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Ruias’ rise and fall

Sashikant and Ravikant Ruias were born and brought up in Chennai. They had their education in Chennai and were fluent in Tamil, even more in Chennai-Tamil. Their father started as a civil contractor engaged with the construction of the Chennai Port in its early phases. If you find a couple of hills around Meenambakkam and Pallavaram in Chennai missing, you can fathom the breakwaters of Chennai port to rediscover them.
With experience gained in civil contracts, Ruias shifted to Mumbai and foresaw tremendous opportunities unfolded by the discovery of oil at Bombay High. The enterprising brothers started with supplies of victuals and other materials for the construction of oil platforms 100 km away from the shore. They quickly learned the various aspects of working on marine projects and boldly expanded activities that included the laying of submarine pipelines.
This experience led the duo to specialise in shipping and oil industries. Essar Shipping ensued and soon they also acquired South India Shipping Corporation and emerged strong in shipping. The two looked for opportunities across much broader areas. They bought a mothballed sponge iron plant in Europe and transplanted it to Hazira in Gujarat. Thus was born Essar Steel and soon expanded from sponge iron to a wide range of steel products. With the appetite for steel growing, this massive project in the west coast gained traction as a major supplier of steel products. Essar integrated the process backward by procuring iron ore from Madhya Pradesh and processing this into pellets at Visakhapatnam. Their shipping expertise was a big help in transporting these from the east coast to Hazira in the west. For quite a few years Essar was registering expansion at a frenetic pace.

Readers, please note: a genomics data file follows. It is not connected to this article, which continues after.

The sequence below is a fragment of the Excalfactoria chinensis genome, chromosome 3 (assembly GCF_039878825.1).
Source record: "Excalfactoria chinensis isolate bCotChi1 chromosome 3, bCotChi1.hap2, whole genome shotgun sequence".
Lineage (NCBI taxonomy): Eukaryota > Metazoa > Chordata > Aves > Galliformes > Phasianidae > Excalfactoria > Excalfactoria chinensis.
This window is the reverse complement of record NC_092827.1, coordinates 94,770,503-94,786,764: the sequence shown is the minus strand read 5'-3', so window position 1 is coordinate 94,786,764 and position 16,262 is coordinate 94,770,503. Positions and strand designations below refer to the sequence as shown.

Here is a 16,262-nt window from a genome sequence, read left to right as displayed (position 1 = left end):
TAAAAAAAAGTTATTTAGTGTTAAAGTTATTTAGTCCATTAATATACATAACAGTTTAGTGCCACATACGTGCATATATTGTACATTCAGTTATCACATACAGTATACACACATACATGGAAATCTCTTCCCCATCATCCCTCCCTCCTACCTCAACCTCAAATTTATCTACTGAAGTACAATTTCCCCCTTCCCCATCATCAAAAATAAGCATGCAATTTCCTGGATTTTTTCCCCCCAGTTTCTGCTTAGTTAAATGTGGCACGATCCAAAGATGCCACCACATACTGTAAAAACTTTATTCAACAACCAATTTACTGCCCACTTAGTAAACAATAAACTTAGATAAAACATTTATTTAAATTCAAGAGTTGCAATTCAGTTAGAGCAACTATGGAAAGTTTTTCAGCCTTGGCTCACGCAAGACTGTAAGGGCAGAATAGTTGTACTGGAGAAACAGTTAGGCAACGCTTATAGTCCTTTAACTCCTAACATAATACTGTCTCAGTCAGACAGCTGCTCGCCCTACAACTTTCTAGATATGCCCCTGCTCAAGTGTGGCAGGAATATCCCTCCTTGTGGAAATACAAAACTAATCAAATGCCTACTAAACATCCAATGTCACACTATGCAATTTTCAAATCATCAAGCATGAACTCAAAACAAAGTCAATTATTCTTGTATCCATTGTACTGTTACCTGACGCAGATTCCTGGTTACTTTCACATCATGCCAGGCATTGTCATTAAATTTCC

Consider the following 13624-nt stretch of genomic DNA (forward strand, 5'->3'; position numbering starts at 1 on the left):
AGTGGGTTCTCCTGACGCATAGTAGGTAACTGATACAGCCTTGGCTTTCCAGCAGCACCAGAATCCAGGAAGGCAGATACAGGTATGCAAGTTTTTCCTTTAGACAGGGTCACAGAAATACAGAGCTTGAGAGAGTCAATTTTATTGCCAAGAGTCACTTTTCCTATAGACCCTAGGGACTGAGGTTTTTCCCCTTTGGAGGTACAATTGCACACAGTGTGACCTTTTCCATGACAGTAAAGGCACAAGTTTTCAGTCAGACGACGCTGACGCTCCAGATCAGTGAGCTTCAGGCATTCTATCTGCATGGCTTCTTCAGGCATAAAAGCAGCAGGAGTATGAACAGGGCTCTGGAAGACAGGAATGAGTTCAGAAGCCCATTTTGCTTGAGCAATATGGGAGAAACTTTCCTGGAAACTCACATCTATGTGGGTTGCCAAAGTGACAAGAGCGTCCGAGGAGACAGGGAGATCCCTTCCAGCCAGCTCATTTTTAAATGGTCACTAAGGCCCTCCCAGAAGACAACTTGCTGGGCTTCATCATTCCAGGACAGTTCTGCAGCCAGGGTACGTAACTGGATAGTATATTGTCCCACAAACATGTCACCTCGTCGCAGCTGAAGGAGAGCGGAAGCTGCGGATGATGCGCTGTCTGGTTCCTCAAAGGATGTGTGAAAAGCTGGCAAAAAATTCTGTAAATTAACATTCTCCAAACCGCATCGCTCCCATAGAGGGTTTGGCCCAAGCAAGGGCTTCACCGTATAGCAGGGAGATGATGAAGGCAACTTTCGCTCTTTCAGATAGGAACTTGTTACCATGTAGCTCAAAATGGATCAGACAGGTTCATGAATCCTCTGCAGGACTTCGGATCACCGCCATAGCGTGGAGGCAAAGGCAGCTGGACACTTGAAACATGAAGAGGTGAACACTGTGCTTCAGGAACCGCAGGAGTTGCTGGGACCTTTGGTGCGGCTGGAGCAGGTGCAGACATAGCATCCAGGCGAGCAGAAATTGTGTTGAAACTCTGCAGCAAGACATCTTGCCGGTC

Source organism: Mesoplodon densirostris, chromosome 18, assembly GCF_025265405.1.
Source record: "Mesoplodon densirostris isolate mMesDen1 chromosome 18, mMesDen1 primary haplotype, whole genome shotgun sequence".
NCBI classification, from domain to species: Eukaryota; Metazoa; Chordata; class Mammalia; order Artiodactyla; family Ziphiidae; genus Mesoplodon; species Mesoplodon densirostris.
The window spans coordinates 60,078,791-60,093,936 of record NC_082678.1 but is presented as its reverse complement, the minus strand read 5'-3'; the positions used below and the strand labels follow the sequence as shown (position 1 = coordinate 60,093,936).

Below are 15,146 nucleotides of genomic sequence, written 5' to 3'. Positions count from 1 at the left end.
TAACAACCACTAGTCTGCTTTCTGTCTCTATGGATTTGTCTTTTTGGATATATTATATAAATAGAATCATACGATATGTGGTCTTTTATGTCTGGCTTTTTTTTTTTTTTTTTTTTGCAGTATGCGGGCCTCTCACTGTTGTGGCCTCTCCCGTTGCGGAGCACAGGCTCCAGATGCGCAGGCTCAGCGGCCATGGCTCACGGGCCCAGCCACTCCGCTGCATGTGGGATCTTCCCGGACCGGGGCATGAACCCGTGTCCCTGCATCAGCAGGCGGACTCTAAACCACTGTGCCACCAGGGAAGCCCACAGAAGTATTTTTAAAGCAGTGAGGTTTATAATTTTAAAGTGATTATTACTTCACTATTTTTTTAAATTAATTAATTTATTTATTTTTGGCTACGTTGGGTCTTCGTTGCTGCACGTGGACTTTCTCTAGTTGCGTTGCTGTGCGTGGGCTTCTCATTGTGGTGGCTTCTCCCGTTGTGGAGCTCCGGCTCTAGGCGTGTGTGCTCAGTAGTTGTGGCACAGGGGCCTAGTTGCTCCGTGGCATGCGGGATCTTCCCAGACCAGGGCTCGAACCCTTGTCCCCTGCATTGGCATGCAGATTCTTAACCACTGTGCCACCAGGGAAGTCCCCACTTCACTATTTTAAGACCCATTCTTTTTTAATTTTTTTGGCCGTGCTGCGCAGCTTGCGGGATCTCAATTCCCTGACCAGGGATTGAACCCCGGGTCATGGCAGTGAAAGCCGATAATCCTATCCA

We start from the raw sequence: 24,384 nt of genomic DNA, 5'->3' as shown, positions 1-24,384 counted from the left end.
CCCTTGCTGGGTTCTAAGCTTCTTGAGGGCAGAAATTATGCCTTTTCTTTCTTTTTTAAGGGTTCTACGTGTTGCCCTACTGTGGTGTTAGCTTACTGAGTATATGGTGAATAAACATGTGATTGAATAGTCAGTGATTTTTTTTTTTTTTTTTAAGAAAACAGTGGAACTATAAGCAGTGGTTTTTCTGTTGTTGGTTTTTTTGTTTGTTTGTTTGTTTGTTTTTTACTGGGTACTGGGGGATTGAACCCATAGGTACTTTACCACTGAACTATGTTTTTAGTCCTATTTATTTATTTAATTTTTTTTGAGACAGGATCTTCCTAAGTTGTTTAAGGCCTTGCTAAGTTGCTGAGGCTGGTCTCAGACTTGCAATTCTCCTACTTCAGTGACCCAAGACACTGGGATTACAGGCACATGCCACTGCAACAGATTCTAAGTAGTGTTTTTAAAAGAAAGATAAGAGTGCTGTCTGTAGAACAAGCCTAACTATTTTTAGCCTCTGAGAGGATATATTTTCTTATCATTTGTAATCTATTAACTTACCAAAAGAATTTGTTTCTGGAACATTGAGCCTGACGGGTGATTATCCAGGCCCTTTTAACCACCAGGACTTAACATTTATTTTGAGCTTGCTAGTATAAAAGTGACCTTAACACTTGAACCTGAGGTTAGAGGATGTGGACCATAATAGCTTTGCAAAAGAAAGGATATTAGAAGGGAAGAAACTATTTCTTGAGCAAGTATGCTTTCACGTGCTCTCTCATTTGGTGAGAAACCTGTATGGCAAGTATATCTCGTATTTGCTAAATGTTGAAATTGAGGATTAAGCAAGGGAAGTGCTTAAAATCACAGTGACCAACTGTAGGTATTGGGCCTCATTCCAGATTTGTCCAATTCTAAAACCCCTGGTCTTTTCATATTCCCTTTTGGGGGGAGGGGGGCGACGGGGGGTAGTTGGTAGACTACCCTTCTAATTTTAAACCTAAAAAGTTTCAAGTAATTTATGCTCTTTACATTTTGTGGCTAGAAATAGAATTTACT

The group also identified the potential of the oil sector; set up a large refinery at Vadinar near Jamnagar in Gujarat.
Essar expanded further into infrastructure, civil construction, and power. For a while, the group appeared to follow Reliance in terms of its aggressive growth. But where Reliance was focused in select fields, Essar attempted to evolve a large conglomerate in diverse sectors. The gearing was unmanageable with debts far exceeding equity.
This was no issue until recent years when banks were liberal in continually restructuring loans. With banks’ NPAs reaching gigantic proportions and the RBI tightening the NPA norms, the two large businesses of the group, initially Essar Oil and later Essar Steel, came under the National Company Law Tribunal (NCLT) and were forced out of the group.

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